During its history, Oman has been known by different names. Arab tribes, who emigrated from the territory of ‘Uman in Yemen for agriculture or fishing, which boasts an ancient civilization, are likely responsible for the current name of ‘Oman’.
And Oman was well known in antiquity. Sumerian tablets describe a land like that of Magan, a name that refers to copper in antiquity. And Sumerian navigators could have settled in ancient to extract copper and to build boats. Mezoun, another name reported for Oman, is a derivative of the word muzn which designates overflowing and abundant water. Indeed, a millennial irrigation system, known as falaj is still in use. In classical Arabic, the term means “to divide in parts”.
In Oman the falaj allowed water to circulate from houses to cultivated land through an ingenious system of channels dug in the ground, drawing water from phreatic or wadi sources.
The name befits the land of Oman, which has remained to this day more fertile than its neighbors. Cyrus the Great, founder of the Persian Achaemenid dynasty, conquered Oman in 536 BC, naming the land Mazoon. The Arabs of Oman then took refuge in the interior and the coast south of present-day Muscat. In the middle of the V century AD, the Arab tribe of Azd, led by Malik ibn-Fahm, expelled the Persians from the country in 640. But, almost 1,000 years of Persian domination have certainly left their mark on the territory.Oman is thus one of the first nations of the peninsula to embrace Islam, and this just before the death of Mohammed in 632.
Oman has often been dominated by foreign powers. The famous Arab historian Ibn Batuta traveled there in the 14th century during the period of the Nabhanid dynasty. The young explorer in his twenties described a land of “pretty mosques” and “beautiful markets” and ports.
Following the fall of the Umayyad dynasty in 751 AD, Oman was an imamate, which lasted until the mid- 17th century. Oman’s appetizing geographical position drew Portuguese invaders in 1507, a decade after Vasco da Gama navigated around the Cape of Good Hope. Portugal used Oman as a base from where to control its naval traffic toward India.
The Portuguese conquered Muscat in 1508 and proclaimed it the capital. They settled on the coast, where they built many forts and some of these have survived. In the second half of the 17th century, Portugal lost control of Oman to the ascending Omani sultans.
The Portuguese are said to have both failed to establish good relations with the local populations, and failed to exploit the commercial advantages they had along the Indian route against other emerging European trading powers. The next centuries were marked by periods of great prosperity for Oman. In 1625, Sultan Nasir bin Murshid was the first of a series of enlightened Sultans.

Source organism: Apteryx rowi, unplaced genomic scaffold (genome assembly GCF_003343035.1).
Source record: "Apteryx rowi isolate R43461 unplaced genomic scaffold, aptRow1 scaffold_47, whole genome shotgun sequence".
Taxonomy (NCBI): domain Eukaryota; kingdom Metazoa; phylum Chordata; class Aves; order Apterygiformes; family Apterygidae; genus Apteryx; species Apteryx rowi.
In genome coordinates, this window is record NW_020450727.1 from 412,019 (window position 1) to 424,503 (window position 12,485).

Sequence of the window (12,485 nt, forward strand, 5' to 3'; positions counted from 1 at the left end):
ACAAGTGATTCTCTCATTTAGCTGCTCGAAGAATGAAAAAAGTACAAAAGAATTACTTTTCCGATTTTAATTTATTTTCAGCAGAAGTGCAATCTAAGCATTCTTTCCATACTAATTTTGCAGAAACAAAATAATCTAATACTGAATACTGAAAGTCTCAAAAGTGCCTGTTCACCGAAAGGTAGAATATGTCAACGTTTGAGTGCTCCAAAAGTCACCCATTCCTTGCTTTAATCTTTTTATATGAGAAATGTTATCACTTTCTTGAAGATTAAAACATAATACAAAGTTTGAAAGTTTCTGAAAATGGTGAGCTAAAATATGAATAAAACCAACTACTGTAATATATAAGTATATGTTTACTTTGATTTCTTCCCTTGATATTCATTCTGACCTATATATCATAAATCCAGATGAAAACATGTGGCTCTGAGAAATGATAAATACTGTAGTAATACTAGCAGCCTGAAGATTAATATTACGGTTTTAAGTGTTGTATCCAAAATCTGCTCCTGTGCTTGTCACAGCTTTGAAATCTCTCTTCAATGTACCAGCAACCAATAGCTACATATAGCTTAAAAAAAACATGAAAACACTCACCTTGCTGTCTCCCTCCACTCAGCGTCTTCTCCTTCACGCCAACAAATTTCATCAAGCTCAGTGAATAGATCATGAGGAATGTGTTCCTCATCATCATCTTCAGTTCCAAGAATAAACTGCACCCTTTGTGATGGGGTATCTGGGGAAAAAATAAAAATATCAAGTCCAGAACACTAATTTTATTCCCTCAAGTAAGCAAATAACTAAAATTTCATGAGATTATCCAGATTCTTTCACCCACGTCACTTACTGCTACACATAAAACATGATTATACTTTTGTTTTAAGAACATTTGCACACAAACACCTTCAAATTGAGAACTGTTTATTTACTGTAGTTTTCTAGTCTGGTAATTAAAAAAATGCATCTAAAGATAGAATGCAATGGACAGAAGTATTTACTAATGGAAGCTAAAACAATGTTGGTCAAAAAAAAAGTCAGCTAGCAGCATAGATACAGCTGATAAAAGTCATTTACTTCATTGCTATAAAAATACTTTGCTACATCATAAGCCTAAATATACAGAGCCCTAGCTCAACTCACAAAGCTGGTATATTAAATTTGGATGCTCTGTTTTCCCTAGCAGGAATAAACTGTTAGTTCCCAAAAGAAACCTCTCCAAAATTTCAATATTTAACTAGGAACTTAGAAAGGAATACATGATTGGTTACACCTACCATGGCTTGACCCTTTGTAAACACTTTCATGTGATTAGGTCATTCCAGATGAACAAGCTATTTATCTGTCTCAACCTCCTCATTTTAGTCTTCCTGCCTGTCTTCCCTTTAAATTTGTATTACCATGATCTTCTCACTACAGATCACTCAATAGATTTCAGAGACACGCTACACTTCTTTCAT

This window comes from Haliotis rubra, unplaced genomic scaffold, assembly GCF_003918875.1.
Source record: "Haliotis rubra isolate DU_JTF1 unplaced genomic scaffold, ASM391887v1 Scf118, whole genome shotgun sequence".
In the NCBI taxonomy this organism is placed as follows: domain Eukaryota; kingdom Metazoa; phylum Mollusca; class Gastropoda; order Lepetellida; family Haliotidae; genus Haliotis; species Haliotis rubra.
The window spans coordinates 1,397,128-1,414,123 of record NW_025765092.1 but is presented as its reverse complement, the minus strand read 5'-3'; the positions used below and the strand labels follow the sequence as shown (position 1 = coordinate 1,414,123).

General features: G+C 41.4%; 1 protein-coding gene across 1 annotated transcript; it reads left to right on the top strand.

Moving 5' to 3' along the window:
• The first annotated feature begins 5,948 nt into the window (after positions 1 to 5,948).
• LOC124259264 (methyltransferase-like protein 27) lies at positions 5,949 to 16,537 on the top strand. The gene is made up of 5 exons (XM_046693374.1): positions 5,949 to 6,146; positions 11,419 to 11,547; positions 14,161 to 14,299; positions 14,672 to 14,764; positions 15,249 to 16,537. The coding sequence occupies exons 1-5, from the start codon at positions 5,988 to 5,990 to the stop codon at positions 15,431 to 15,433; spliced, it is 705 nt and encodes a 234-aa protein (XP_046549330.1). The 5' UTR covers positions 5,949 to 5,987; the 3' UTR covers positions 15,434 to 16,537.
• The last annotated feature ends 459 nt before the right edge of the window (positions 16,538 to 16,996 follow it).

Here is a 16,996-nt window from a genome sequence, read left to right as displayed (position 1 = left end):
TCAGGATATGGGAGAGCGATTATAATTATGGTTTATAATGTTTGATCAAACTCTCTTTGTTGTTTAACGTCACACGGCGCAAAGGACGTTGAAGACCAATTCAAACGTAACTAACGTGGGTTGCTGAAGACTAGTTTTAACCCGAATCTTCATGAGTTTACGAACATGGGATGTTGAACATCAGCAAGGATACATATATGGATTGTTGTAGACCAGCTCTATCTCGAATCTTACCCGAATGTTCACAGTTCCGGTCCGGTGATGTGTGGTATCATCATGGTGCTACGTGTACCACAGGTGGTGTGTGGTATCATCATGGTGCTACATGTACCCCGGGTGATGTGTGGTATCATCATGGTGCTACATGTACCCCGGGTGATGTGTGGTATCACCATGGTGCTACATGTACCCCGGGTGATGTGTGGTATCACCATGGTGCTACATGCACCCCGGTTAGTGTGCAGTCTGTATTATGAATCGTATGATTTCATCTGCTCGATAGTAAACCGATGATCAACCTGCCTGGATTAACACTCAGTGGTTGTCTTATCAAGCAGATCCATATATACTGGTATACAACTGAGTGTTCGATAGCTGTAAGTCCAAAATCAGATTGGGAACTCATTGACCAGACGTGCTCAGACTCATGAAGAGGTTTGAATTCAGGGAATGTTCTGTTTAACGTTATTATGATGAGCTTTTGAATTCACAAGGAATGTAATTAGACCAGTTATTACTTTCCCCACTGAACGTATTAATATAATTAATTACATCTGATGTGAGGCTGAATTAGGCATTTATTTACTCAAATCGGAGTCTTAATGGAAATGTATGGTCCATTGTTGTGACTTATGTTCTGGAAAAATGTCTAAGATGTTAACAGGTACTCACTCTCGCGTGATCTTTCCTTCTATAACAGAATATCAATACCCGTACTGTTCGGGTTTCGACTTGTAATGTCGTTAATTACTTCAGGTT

They drove out the Portuguese invaders, and became themselves invaders taking over parts of East Africa including the port of Mombasa, Zanzibar, parts of present-day Iran and Pakistan. By the advent of the 18th century, the Sultanate of Oman dominated naval traffic in the Strait of Hormuz. Disputes over succession weakened the Sultanate, allowing the Persians (Safavids) to briefly control Oman between 1737 and 1738. The Omanis repelled the Safavids and in 1749 Ahmad bin Sa’id Al Bu Sa’id became Sultan of Oman. He would be the founder of the dynasty that has controlled Oman until the present day.
During his reign, Oman expanded again, but ran into the British, who by the 19th century had accumulated significant commercial interests in India, making them determined to control trade along the route linking India to Europe. There are important patterns that emerged in the period from the 17th century to the present day. The most notable is the competition between the coast and the interior. The Sultanate of Muscat, concentrated its power along the coast and had a large naval fleet, while the interior was under de-facto control of local Ibadi imams.
In the 1820s, the sultanate on the coast lost most of its territories in the Persian Gulf which became part of the Trucial States (now known as the UAE) under British protectorate. With the advent of steam power, the Omani fleet was unable to compete with the British and Oman lost control of the trade routes with South Asia.
But the British managed to interfere in Omani politics, and after a dynastic vacuum left when Said bin Sultan died without an heir in 1856, it was the British who suggested appointing two al-Said rulers. The first Thuwaini bin Said would rule over the interior imamates. The second would rule over the Sultanate of Zanzibar.The resulting historical division between coast and interior would last for much of the 20th century.
The discovery and extraction of oil in the Persian Gulf in the 1920’s exacerbated the dispute between the Sultan of Muscat (coast) and the imams (interior). The last of the Ibadi imams, Ghalib Bin Ali, sparked a revolt to protest the Sultan’s decision to grant the Iraq Petroleum Company an important concession in the Imamate region. The conflict led to the Jebel Akhdar rebellion, defeated by Sultan Said bin Taimur with continued British military support. Meanwhile, Iraq Petroleum, founded Petroleum Development Oman and eventually merged into the entity now known as British Petroleum, which has played no small role in drawing British government military missions to defend the Sultan since the 1950’s. In 1957, after the outbreak of yet another Ibadi rebellion – backed by Saudi Arabia – British forces bombed Nizwa, capital of the Imamate, overthrowing the Ibadi imams who ruled over it. The Seeb treaty ended the Imamate of Oman. (A.B.)